Police identify 3 killed in wrong-way crash involving 2 GCU students
PHOENIX — The Arizona Department of Public Safety has identified three people who were killed in a wrong-way crash in Phoenix early Friday morning.
Police say the wrong-way driver, who was traveling southbound within northbound lanes of Interstate 17 when he crashed head-on into another vehicle, was 21-year-old Keaton Tyler Allison from Colorado Springs, Colorado.
Allison collided with a white car carrying two female occupants at around 2 a.m. Friday morning. The victims were identified as Karlie Arlene Richardson, 20, and Kelsey Mae Richardson, 18. They were sisters from Mooresville, North Carolina.
Police say the cars collided just north of Greenway Road at a high rate of speed. There were no signs that either vehicle attempted to brake or avoid the collision.
After being extricated by the Phoenix Fire Department, all three were pronounced dead on scene.
Two of the three people who died were students at Grand Canyon University, the school said.
GCU spokesman Bob Romantic said the two students killed were in separate vehicles.
Dispatch received reports of a wrong-way vehicle traveling southbound on northbound I-17 near the Happy Valley Road exit at 2:09 a.m. At 2:10 a.m., dispatch received a report of the collision.
Impairment has not been ruled out, police said.
— Dept. Public Safety (@Arizona_DPS) April 14, 2017
Authorities have been seeing a spate of wrong-way wrecks on Phoenix freeways in recent years, with drug and alcohol use typically the main culprit. Authorities have responded to seven wrong-way wrecks with injuries or deaths statewide so far this year, compared to nine for all of last year, said Trooper Kameron Lee, another Arizona DPS spokesman.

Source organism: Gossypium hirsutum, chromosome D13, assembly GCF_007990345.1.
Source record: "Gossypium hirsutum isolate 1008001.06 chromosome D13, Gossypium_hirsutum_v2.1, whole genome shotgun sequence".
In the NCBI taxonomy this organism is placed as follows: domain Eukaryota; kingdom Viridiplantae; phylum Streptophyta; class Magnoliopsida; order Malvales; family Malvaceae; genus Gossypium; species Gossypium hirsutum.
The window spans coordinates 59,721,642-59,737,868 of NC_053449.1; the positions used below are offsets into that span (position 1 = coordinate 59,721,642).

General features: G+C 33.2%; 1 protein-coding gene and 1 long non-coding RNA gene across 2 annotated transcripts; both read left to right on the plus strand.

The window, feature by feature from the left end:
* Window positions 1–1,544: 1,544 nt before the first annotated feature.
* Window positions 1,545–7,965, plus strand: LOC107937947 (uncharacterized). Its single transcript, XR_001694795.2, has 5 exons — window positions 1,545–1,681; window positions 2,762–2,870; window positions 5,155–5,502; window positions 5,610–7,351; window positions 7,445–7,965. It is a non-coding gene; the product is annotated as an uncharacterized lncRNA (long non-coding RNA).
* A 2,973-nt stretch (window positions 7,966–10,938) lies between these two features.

State officials are trying to find ways to prevent the crashes, most of which happen on the web of freeways that weave through the Phoenix metro area.
In an effort to keep drivers on the right side of the freeway, the Arizona Department of Transportation has installed hundreds of larger and lower “wrong way” and “do not enter” signs on more than 100 freeway ramps.
The agency plans later this year to install a pilot detection and warning system on I-17 and ramps, agency spokesman Steve Elliott said.
The system will send alerts to law enforcement and transportation department traffic operators, post warnings on overheard message boards, provide location updates on wrong-way drivers and trigger flashing warning signs at exit ramps to try “to get the wrong-way driver to self-correct,” ADOT said in a statement.
“Ultimately, engineering, along with enforcement, can be only one part of the response to wrong-way driving because this is first and foremost a driver behavior issue,” the statement said.
ADOT began planning the pilot project in late 2015 following a rash of wrong-way crashes, including ones that killed an off-duty Mesa police officer and a young Mesa couple.
The DPS regards wrong-way driving primarily as a societal problem, DPS spokesman Raul Garcia said.
“We want the public to take responsibility” to not get behind the wheel if impaired and to keep others from driving if they’re impaired, he said. Alternatively, “if they can’t take those keys away, dial 911 so we can take those keys away.”
He also said drivers should stay alert, avoid distractions and plan how they would respond in a split second to a hazard such as an oncoming wrong-way vehicle.
KTAR’s Jim Cross and The Associated Press contributed to this report.
*Police incorrectly said Friday the wrong-way driver was 22 years old, and one of the passengers of the other car was 19 years old.